This page contains information about the health issues related to the Alaskan Malamute.
Canine Health Foundation
The mission of the American Kennel Club Canine Health Foundation, Inc. (CHF) is to advance the health of all dogs and their owners by funding sound scientific research and supporting the dissemination of health information to prevent, treat, and cure canine disease. The Foundation has established a series of goals as well as a strategy for achieving these goals. Find out more here.
The AKC Canine Health Foundation has been awarded a third consecutive 4-star rating by Charity Navigator, America’s largest independent evaluator of Charities.
AMCW member Karin Fischer wrote a good article on tick-borne illnesses for one of our newsletters. While the experience she writes was personal to her, the facts are certainly worth sharing. It should be noted that these illnesses can happen to any breed, and are not specific to Malamutes. Click here to view the article.
CHD, also known as “dwarfism”, is unique to Alaskan Malamutes. The major clinical symptom is malformation of the long bones of the front legs. This can vary from a mild “bowlegged” appearance to severe distortion with the front legs being much shorter than the rear. It is an inherited syndrome, and the gene is a simple recessive one (like blue eyes in people). Dogs can carry the gene, but not have the syndrome. A “carrier” bred to another “carrier” will produce puppies who have CHD. Shortly after the condition was recognized, in the late 1960’s, the Alaskan Malamute Club of America set up a program to help breeders identify dogs carrying the gene in the hope of eliminating the “carriers” from the breeding pool, and, someday, eliminate the gene itself. Research is currently underway to identify the genetic marker and develop a DNA test to identify “carriers”. For further information, go to the Chondrodysplasia article at AMCA.
This malformation of the bones of the hip joint occurs in Malamutes and over 100 other breeds of dog. Although it is well known and documented, there is still much controversy about its mode of inheritance and the effect of environment on this crippling disease. Again, the severity of malformation can vary widely, from severe lameness in a young adult to subtle differences seen only in X-rays by a trained radiologist. Also, even the most careful breeders, who clear their stock by X-ray examination, can produce a dysplastic animal occasionally. The Orthopedic Foundation for Animals, Inc is the central clearing house for reading X-rays of several orthopedic problems in dogs, including Hip Dysplasia. They issue a serialized Certificate rating the conformation of the hip joint, and whether any evidence of Dysplasia is present.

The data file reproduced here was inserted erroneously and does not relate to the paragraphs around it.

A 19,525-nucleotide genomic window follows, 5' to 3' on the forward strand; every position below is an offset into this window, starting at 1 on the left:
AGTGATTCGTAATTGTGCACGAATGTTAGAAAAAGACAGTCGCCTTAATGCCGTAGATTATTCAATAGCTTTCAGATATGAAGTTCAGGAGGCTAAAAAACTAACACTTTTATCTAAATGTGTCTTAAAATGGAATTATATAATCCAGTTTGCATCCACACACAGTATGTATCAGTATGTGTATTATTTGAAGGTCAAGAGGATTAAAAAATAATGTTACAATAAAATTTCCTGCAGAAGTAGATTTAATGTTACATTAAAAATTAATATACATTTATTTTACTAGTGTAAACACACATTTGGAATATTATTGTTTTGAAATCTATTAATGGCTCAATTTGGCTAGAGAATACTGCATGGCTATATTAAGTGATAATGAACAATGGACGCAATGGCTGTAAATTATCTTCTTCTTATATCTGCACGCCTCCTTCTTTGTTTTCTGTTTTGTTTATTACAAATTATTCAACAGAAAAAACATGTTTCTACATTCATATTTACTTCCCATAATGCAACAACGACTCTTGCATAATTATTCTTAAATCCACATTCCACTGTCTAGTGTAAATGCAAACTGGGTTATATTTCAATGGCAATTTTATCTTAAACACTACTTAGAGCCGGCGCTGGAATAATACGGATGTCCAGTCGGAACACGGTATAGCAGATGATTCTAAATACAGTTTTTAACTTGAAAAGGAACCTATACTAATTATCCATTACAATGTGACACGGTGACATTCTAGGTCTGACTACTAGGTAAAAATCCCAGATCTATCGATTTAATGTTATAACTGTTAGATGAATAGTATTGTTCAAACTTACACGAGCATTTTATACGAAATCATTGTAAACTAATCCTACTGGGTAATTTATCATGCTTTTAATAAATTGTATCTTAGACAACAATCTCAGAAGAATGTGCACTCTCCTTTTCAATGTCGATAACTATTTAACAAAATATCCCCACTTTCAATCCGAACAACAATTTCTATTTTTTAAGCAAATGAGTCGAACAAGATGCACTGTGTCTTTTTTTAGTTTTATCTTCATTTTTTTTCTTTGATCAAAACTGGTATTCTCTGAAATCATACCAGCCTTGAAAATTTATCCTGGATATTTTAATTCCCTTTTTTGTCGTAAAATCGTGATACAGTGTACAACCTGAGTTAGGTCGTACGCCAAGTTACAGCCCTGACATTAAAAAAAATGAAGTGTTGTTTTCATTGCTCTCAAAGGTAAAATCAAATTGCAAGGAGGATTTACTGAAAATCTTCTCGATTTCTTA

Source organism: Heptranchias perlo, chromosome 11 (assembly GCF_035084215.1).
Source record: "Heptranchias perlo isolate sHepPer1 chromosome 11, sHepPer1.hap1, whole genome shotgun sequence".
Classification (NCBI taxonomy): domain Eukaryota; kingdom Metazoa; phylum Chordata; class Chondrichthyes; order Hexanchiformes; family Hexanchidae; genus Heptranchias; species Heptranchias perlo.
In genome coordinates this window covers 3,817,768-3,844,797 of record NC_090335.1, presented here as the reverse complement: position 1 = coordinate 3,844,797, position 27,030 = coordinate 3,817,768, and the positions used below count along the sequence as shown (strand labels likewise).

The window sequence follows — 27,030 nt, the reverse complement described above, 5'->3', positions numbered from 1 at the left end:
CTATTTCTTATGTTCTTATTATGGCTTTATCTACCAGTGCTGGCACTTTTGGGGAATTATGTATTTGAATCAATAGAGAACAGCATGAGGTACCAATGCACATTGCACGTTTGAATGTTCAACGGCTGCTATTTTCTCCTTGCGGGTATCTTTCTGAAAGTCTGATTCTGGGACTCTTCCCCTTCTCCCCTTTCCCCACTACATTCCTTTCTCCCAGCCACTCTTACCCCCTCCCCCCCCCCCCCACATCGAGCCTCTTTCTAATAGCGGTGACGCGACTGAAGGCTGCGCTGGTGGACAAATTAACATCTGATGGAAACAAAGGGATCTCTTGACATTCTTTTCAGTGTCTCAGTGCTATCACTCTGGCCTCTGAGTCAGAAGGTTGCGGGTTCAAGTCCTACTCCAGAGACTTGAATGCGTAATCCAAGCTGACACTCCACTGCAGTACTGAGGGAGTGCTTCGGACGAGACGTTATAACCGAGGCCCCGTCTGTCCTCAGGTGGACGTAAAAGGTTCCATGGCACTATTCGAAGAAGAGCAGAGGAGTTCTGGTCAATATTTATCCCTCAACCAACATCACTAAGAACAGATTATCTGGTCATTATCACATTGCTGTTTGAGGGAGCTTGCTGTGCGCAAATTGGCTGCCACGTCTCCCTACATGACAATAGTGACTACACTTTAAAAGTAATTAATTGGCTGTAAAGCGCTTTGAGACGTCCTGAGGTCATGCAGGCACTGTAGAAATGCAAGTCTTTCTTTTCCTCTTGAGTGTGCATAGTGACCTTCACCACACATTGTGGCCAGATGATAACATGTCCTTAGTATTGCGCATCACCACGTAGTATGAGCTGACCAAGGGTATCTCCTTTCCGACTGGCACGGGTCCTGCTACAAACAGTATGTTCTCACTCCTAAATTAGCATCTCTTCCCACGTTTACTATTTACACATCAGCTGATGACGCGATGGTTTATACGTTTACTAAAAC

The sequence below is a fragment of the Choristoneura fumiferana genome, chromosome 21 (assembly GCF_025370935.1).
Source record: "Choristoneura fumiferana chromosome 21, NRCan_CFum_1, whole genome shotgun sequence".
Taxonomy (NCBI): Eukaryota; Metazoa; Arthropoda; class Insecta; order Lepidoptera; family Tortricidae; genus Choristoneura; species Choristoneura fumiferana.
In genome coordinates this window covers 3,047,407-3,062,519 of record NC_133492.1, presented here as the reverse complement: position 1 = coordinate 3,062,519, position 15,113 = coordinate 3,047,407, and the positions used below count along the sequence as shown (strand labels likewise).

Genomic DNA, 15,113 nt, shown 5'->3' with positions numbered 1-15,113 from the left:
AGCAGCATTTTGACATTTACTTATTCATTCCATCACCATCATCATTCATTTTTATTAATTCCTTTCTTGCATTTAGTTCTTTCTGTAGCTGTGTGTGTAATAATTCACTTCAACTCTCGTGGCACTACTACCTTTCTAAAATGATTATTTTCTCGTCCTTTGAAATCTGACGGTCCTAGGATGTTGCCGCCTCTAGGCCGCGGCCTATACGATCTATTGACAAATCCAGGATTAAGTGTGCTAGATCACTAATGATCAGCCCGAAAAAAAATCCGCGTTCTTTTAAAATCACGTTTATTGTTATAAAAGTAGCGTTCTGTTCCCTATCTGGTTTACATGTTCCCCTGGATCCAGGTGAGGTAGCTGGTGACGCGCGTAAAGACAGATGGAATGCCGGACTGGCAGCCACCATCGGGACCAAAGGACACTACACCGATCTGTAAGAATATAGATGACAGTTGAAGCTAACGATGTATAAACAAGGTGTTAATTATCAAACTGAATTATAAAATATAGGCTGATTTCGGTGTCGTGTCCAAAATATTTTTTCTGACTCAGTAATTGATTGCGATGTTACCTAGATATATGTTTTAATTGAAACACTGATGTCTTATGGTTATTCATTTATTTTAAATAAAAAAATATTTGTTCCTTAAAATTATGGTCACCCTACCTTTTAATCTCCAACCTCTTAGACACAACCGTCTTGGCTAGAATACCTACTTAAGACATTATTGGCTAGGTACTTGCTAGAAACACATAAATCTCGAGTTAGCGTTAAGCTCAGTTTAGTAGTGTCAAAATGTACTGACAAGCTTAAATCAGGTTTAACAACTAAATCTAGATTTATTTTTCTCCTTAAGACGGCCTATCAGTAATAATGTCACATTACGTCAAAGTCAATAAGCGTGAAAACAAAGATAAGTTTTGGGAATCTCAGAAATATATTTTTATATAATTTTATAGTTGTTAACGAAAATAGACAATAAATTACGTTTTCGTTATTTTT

Responsible, careful breeders will have their breeding stock X-rayed and cleared of Dysplasia by either the OFA or a certified veterinary radiologist. They will also guarantee the puppies against developing the problem. (However, since the pup is usually over a year old before any problems are noticed, giving up the dog is not an easy option. Dealing only with breeders who use only carefully selected dogs will lessen your chances of having to deal with the problem.)
Otherwise known as “Bloat”, this illness strikes fear in the heart of many dog owners. Excess gas is produced, causing the stomach to distend (dilation), then the stomach twists on its axis (vulvus), trapping the contents. As more gas is produced, the swelling stomach presses on major arteries and veins, cutting off blood supply to itself and other organs, such as the spleen. As the blood flow is restricted, blood pressure can drop while the heart beats faster but weaker. Soon the dog goes into shock. All this takes place in a matter of hours, or even minutes. It is considered a medical emergency as soon as the stomach twists.
Malamutes, with their large, deep chests, are definitely susceptible to this disease. Here are some symptoms to watch for: your pet is trying to vomit, but nothing comes up; he seems uncomfortable lying down, but walks a little bit and tries to lie down again; when you feel his tummy, it seems extra full and tight; he looks like he swallowed a basketball. Your vet will forgive you for calling at 3:00 am if you notice these symptoms!!
Although much is known about what happens during all this, little is known about why, or what causes it. A few things the owner can do include: avoiding foods that make your dog “gassy”, feeding two or more smaller meals rather than one large one; not exercising your dog shortly before or after meals. For more information, please see Gastric Dilation/Vulvus, an article written by a vet.
Day Blindness & Other Eye Problems
Day Blindness (or Cone Degeneration) and Progressive Retinal Atrophy are inherited diseases which have occurred in a small number of Malamutes. Day Blindness is just that, difficulty seeing in bright light, including daylight. Affected puppies will seem clumsy outdoors, following their nose into obstacles, etc., yet be perfectly normal indoors. Diagnosis is confirmed by Electroretinograph. Affected dogs can lead otherwise normal lives; just keep them in dimmer lighting.
Where Cone Degeneration involves the cones in the eye, PRA involves the rods and the cones. It is not usually seen until middle age, and starts with problems seeing in the dark, as the rods fail. It can progress to the cones also, resulting in total blindness. Examination by Electroretinograph is the best way to diagnose this, also. Many breeders now have their dogs’ eyes examined by an Ophthalmologist annually and the results sent to the Canine Eye Registration Foundation (click for more info). This way other, more minor problems are caught before they become significant to the breed.